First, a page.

I think this crisis is a wake-up call on many different levels: in terms of how we think about society, in terms of how we think about structural inequities in our system, in terms of how we think about health. I think we’ve got to do such a better job of ensuring that people can get high-quality care, and that they can get it in flexible settings.

I think about a future society that needs fewer and fewer clinics and hospitals because we’re doing two things better: we’re bringing care to where people are, in their homes and in their neighborhoods; and we’re doing better at prevention and changing underlying drivers of health, whether they’re someone’s access to food, their ability to get out and exercise, or their ability to form strong social connections.

If we can do that well, then I think people will live healthier, better lives.

But this epidemic has pulled back the curtain on the good, bad, and ugly of what’s happening in our healthcare system. It’s shown us that we have heroic staff—extraordinary nurses and doctors and frontline workers—and we have many hospital systems that are working well and have risen to the challenge. But it’s also showing us just how incredibly uneven things continue to be, how access is still difficult, how quality is still so variable. And how we have just, frankly, failed in medicine to use technology to its fullest extent—to not just enable us to deliver care to people in need but also to actually handle the data we receive and for it to generate the insights we need in order to target care in the most appropriate way.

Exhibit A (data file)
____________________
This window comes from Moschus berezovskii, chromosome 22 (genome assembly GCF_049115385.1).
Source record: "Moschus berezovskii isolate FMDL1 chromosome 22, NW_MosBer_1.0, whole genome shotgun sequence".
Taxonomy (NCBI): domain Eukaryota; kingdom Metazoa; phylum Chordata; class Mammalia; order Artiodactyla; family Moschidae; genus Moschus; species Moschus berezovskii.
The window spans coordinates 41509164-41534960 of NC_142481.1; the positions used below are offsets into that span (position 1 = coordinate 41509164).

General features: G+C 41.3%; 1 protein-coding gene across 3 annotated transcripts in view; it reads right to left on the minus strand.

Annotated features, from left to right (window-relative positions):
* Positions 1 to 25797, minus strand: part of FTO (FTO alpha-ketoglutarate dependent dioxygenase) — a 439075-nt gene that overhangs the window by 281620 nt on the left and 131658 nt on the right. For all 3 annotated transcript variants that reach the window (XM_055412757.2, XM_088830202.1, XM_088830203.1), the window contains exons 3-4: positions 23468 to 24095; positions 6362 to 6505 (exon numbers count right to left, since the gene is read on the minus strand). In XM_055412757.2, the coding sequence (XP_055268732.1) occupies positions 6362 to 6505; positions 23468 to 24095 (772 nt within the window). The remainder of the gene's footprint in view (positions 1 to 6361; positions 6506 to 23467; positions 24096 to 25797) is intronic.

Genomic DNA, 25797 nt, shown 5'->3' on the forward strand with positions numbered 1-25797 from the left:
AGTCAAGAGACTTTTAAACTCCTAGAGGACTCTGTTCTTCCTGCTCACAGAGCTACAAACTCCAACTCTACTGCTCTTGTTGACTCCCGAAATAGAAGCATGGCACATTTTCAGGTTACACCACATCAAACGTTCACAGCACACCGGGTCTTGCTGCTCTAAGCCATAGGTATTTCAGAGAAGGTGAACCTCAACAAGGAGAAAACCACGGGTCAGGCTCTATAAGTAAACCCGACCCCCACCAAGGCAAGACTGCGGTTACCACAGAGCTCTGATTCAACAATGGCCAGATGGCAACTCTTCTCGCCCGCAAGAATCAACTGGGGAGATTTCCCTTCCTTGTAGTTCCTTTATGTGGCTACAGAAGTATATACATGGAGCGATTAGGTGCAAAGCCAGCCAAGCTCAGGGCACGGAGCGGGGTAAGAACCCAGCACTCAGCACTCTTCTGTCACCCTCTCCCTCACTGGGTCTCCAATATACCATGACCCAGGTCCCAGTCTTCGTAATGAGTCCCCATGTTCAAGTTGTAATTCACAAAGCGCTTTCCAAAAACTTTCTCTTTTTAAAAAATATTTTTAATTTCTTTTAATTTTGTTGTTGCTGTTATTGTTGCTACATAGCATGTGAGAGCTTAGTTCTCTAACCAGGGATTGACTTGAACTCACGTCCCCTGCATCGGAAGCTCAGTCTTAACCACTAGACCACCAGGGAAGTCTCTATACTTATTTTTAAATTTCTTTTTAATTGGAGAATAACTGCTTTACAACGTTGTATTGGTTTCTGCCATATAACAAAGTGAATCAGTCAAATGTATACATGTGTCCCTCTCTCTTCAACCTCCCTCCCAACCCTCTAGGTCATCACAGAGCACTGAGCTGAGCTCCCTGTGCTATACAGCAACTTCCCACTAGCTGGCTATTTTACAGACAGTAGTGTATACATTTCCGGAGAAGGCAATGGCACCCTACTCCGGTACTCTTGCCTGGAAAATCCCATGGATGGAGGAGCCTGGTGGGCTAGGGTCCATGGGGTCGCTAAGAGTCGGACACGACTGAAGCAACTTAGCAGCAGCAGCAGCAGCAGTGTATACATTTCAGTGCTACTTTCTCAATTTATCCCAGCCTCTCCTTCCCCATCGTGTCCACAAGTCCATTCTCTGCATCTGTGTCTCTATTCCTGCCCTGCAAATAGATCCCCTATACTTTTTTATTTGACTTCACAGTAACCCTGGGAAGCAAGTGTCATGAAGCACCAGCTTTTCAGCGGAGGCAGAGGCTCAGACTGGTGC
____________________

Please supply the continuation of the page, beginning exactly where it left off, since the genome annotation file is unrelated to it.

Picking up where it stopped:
This is a call for us to use technology better, to do it faster, to do it more aggressively, so that not only are we prepared for the next pandemic but also so that, even in between pandemics, we can, frankly, just provide better care to people and do the job that people expect of their medical and public-health systems.

I think that what happens in general, not just in healthcare but in every realm of life, is that after a crisis, people slip back to the way it was before the crisis. We have to make a difference this time. We can’t afford to go back to our old lives, where we allowed people and relationships to slip to the side and be lower priorities. You’ve got to keep people at the center. And when it comes to healthcare, we can’t afford to go back to the way it was working, or not working, prepandemic—we now know that the cost is tremendous, in terms of dollars and, most important, in terms of lives.